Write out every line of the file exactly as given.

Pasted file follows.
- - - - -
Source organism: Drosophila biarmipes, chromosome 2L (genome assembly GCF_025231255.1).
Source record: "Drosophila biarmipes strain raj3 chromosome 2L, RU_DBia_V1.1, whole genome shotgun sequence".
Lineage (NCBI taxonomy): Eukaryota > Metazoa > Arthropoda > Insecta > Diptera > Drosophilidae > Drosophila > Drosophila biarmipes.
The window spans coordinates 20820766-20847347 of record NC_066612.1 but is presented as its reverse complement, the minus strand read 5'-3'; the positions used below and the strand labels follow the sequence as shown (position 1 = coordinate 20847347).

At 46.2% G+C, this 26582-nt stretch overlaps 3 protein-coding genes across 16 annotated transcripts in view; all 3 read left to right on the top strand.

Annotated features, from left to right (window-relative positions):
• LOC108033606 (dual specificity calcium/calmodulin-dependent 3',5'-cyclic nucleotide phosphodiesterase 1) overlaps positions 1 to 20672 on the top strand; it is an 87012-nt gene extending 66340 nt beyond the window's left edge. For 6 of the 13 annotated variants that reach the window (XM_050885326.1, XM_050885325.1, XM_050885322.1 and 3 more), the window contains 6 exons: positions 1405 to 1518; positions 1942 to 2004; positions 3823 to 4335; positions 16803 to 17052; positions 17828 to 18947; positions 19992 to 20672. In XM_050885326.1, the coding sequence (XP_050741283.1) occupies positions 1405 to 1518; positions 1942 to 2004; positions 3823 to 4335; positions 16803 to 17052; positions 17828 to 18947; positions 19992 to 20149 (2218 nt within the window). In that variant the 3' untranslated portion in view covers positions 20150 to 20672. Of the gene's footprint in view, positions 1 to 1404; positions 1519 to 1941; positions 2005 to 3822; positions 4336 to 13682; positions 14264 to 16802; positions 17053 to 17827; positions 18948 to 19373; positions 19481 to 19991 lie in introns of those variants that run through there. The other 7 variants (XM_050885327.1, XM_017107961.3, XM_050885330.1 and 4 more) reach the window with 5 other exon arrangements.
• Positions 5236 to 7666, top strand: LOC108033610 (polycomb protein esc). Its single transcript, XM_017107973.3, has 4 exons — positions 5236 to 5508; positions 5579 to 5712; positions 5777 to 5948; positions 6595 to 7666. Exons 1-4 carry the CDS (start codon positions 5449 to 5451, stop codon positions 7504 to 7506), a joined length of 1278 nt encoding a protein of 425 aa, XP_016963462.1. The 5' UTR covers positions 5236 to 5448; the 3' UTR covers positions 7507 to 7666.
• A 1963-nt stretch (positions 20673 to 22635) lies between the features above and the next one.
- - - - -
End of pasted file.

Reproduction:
Source organism: Drosophila biarmipes, chromosome 2L (genome assembly GCF_025231255.1).
Source record: "Drosophila biarmipes strain raj3 chromosome 2L, RU_DBia_V1.1, whole genome shotgun sequence".
Lineage (NCBI taxonomy): Eukaryota > Metazoa > Arthropoda > Insecta > Diptera > Drosophilidae > Drosophila > Drosophila biarmipes.
The window spans coordinates 20820766-20847347 of record NC_066612.1 but is presented as its reverse complement, the minus strand read 5'-3'; the positions used below and the strand labels follow the sequence as shown (position 1 = coordinate 20847347).

At 46.2% G+C, this 26582-nt stretch overlaps 3 protein-coding genes across 16 annotated transcripts in view; all 3 read left to right on the top strand.

Annotated features, from left to right (window-relative positions):
• LOC108033606 (dual specificity calcium/calmodulin-dependent 3',5'-cyclic nucleotide phosphodiesterase 1) overlaps positions 1 to 20672 on the top strand; it is an 87012-nt gene extending 66340 nt beyond the window's left edge. For 6 of the 13 annotated variants that reach the window (XM_050885326.1, XM_050885325.1, XM_050885322.1 and 3 more), the window contains 6 exons: positions 1405 to 1518; positions 1942 to 2004; positions 3823 to 4335; positions 16803 to 17052; positions 17828 to 18947; positions 19992 to 20672. In XM_050885326.1, the coding sequence (XP_050741283.1) occupies positions 1405 to 1518; positions 1942 to 2004; positions 3823 to 4335; positions 16803 to 17052; positions 17828 to 18947; positions 19992 to 20149 (2218 nt within the window). In that variant the 3' untranslated portion in view covers positions 20150 to 20672. Of the gene's footprint in view, positions 1 to 1404; positions 1519 to 1941; positions 2005 to 3822; positions 4336 to 13682; positions 14264 to 16802; positions 17053 to 17827; positions 18948 to 19373; positions 19481 to 19991 lie in introns of those variants that run through there. The other 7 variants (XM_050885327.1, XM_017107961.3, XM_050885330.1 and 4 more) reach the window with 5 other exon arrangements.
• Positions 5236 to 7666, top strand: LOC108033610 (polycomb protein esc). Its single transcript, XM_017107973.3, has 4 exons — positions 5236 to 5508; positions 5579 to 5712; positions 5777 to 5948; positions 6595 to 7666. Exons 1-4 carry the CDS (start codon positions 5449 to 5451, stop codon positions 7504 to 7506), a joined length of 1278 nt encoding a protein of 425 aa, XP_016963462.1. The 5' UTR covers positions 5236 to 5448; the 3' UTR covers positions 7507 to 7666.
• A 1963-nt stretch (positions 20673 to 22635) lies between the features above and the next one.